Asian property prices slowing

Asian property markets are losing momentum, according to new research published by The Global Property Guide.

The influential website noted how the world’s housing markets are now two-tiered, with most of Europe and North America still experiencing strong house price rises while Asia and the Middle East are slowing sharply. It named the five strongest housing markets in its global survey for 2015 as Turkey (+14.32 percent), Sweden (+12.34 percent), Qatar (+10.61 percent), China (+9.12 percent) and Romania (+7.74 percent).

Global Property GuideThe biggest year-on-year house-price declines, it said, were in Russia (-15.35 percent), Egypt (-14.22 percent), the UAE (-14.09 percent) and Puerto Rico (-14.09 percent).

During 2015 house prices rose in 33 out of the 44 world’s housing markets which have published housing statistics using inflation-adjusted figures. The more upbeat nominal figures, more familiar to the public, showed house price rises in 34 countries and declines in 10 countries, it said.


It noted that Asian housing markets are losing steam, except in China. Seven of the ten Asian markets for which figures are available saw house price increases during 2015, but these were mostly modest increases with only China’s performance very strong. Moreover, only three performed better in 2015 than the previous year.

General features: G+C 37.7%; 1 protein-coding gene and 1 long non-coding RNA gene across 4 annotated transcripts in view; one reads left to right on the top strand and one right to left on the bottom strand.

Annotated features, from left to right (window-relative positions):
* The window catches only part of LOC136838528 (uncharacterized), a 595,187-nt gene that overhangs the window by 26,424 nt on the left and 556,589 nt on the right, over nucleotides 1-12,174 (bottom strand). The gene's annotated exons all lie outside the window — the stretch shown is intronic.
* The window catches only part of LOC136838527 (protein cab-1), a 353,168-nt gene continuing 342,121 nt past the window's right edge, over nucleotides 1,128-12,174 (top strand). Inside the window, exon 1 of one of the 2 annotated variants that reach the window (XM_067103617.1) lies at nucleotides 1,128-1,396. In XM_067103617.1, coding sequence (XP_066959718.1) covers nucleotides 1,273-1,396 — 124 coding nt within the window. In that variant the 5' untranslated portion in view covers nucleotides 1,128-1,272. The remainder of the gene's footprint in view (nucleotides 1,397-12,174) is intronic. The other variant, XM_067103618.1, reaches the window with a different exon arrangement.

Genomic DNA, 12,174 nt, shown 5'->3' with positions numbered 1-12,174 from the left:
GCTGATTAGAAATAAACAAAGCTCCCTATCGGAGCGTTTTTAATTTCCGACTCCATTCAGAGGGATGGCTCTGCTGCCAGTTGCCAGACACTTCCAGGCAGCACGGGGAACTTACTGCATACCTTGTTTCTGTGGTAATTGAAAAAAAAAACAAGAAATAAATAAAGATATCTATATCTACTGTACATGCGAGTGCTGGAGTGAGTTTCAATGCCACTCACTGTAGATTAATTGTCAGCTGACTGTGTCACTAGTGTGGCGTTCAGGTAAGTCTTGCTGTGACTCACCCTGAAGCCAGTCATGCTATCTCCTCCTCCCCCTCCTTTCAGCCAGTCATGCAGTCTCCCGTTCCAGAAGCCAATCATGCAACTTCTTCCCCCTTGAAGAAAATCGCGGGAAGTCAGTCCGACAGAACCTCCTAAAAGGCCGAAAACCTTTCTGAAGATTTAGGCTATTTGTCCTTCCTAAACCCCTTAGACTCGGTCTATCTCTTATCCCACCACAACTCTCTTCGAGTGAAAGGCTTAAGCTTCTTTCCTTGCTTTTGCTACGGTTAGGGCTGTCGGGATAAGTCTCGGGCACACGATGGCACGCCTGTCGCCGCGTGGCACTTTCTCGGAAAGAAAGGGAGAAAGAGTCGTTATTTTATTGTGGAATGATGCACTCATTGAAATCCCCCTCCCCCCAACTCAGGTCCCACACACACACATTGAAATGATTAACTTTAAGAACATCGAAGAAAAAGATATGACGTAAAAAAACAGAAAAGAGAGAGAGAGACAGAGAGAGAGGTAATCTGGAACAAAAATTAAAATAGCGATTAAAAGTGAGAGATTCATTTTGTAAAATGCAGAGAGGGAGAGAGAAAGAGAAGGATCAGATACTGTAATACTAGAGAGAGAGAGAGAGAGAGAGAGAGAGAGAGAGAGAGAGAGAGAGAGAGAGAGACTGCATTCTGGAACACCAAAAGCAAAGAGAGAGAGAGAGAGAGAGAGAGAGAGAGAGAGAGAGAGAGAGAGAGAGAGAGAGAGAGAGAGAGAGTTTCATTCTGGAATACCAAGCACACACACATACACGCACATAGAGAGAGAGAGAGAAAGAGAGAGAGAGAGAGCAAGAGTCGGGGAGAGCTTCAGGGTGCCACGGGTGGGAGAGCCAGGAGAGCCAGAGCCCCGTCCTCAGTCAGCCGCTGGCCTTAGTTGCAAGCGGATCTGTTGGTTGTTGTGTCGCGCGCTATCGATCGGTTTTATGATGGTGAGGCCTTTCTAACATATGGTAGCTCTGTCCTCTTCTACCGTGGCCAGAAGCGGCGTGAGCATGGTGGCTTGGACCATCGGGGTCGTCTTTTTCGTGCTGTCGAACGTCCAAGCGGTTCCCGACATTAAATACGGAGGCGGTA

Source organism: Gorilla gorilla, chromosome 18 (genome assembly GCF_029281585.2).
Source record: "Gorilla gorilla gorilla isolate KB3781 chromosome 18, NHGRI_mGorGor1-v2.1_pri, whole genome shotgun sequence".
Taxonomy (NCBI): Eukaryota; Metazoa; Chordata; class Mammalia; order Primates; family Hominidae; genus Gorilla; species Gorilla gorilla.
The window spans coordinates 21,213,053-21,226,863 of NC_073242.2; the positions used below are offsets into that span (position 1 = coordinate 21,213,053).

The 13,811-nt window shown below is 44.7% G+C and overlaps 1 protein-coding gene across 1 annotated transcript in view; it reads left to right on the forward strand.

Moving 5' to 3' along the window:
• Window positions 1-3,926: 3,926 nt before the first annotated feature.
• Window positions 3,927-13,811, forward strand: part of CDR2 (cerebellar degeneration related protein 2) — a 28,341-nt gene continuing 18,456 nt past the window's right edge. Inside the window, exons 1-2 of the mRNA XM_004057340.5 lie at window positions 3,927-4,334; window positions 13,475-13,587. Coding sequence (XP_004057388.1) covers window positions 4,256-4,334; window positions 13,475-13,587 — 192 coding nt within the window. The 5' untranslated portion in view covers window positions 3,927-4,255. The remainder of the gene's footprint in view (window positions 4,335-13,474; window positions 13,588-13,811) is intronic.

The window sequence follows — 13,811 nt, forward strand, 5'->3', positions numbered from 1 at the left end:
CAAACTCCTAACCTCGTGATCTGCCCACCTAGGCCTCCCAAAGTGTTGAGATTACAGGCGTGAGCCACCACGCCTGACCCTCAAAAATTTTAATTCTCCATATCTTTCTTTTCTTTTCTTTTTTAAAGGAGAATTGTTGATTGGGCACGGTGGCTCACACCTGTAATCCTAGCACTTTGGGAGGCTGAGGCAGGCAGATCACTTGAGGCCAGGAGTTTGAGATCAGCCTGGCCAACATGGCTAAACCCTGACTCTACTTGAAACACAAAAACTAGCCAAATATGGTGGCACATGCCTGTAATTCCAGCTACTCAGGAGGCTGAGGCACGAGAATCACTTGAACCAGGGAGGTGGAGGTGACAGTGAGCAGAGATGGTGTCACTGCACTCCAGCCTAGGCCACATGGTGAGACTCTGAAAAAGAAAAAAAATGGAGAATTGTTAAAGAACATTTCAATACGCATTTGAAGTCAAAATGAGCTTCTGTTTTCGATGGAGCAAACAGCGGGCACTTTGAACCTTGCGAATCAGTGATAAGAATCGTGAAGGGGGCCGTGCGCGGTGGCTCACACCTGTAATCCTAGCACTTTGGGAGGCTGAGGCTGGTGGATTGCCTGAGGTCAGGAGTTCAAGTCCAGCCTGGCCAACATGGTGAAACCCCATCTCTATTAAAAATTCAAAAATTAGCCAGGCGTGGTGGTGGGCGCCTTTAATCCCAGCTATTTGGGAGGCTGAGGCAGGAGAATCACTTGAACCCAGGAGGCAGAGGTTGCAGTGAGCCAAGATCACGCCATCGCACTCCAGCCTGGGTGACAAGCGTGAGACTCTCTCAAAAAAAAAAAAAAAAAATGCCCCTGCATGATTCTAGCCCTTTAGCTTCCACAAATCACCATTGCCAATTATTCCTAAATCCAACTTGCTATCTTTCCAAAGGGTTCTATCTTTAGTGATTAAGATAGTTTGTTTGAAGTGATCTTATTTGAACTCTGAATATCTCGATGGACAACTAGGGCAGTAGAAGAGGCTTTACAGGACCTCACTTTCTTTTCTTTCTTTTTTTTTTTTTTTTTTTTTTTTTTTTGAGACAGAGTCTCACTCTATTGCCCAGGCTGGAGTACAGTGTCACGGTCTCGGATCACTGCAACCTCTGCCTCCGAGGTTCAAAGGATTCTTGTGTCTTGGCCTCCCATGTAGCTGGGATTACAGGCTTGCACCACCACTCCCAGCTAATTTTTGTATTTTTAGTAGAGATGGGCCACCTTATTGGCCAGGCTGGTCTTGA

China’s housing market soared to new highs, after many government measures to support the housing market. In Shanghai the price index of second-hand houses rose by 9.12 percent in 2015, in sharp contrast to a decline of 2.89 percent the previous year. During the latest quarter, house prices in Shanghai rose by 3.79 percent.

The Philippines’ housing market is also slowing, despite strong economic growth. The average price of 3-bedroom condominium units in Makati’s CBD rose by 2.96 percent during 2015, down from increases of 4.29 percent in 2014, 9.86 percent in 2013 and 4.87 percent in 2012. Housing prices dropped 0.84 percent q-o-q during Q4 2015.

South Korea’s nationwide housing purchase price index rose by a modest 2.25 percent in 2015, an improvement from the rise of 0.82 percent in 2014 and the biggest y-o-y rise in since 2006 amidst low interest rates and relaxed mortgage lending rules. House prices increased by 0.7 percent q-o-q during the latest quarter.

Asian housing markets with minimal house price rises included Thailand, with house prices rising by 1.98 percent during 2015, Tokyo, Japan (0.92 percent), Vietnam (0.86 percent) and Hong Kong (0.05 percent). All, except Japan and Hong Kong recorded positive quarter-on-quarter growth in Q4 2015. However, all showed weaker performance in 2015 compared to the previous year.